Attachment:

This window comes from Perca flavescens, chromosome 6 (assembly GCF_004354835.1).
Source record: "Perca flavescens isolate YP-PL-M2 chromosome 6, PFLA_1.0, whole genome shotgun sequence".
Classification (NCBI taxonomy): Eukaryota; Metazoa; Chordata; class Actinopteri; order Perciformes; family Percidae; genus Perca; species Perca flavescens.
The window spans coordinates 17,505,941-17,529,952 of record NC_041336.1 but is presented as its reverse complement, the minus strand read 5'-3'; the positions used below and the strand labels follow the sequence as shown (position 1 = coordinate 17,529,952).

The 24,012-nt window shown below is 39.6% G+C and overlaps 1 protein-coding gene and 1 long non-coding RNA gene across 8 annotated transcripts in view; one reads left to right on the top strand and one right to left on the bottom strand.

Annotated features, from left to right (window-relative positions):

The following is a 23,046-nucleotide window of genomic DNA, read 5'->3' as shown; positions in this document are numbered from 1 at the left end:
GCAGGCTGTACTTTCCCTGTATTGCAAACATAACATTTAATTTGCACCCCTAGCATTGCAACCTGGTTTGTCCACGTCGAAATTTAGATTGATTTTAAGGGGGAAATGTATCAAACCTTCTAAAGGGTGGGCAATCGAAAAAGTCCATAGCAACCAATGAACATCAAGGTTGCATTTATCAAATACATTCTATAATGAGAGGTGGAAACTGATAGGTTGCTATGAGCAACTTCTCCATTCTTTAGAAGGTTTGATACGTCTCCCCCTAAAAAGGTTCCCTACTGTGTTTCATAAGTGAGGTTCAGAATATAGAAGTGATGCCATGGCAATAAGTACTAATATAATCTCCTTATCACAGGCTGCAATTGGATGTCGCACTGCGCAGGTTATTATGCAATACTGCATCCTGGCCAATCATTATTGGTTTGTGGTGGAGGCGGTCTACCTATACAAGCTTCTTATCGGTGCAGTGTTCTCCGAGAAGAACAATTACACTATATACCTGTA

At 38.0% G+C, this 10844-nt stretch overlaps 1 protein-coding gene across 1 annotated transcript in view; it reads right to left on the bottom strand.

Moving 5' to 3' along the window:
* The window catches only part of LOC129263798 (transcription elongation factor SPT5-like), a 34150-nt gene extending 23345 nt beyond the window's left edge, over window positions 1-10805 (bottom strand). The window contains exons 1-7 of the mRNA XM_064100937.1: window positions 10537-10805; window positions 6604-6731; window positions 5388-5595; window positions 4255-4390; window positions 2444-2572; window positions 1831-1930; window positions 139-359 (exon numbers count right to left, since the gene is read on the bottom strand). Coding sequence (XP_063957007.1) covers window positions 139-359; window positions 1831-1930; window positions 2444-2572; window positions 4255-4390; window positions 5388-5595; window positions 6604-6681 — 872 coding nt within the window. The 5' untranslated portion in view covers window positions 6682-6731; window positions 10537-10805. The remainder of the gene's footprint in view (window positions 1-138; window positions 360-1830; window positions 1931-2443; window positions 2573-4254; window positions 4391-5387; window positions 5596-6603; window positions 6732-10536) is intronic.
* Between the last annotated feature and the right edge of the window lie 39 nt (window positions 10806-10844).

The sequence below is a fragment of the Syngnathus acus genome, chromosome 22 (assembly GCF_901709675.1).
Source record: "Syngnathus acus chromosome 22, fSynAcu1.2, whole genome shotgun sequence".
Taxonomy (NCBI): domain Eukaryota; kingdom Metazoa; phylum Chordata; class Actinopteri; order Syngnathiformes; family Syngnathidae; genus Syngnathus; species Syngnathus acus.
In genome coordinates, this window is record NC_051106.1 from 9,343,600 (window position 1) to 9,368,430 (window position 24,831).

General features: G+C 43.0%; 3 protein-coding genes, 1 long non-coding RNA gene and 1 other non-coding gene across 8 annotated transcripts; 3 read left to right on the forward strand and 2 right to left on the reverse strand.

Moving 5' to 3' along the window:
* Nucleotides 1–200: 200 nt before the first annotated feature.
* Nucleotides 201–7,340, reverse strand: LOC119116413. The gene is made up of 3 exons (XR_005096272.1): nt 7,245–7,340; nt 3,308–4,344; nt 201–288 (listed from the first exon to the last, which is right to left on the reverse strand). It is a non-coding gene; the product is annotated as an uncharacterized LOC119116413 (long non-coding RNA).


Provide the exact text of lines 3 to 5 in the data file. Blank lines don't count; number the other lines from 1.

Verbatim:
Classification (NCBI taxonomy): Eukaryota; Metazoa; Chordata; class Actinopteri; order Perciformes; family Percidae; genus Perca; species Perca flavescens.
The window spans coordinates 17,505,941-17,529,952 of record NC_041336.1 but is presented as its reverse complement, the minus strand read 5'-3'; the positions used below and the strand labels follow the sequence as shown (position 1 = coordinate 17,529,952).

The 24,012-nt window shown below is 39.6% G+C and overlaps 1 protein-coding gene and 1 long non-coding RNA gene across 8 annotated transcripts in view; one reads left to right on the top strand and one right to left on the bottom strand.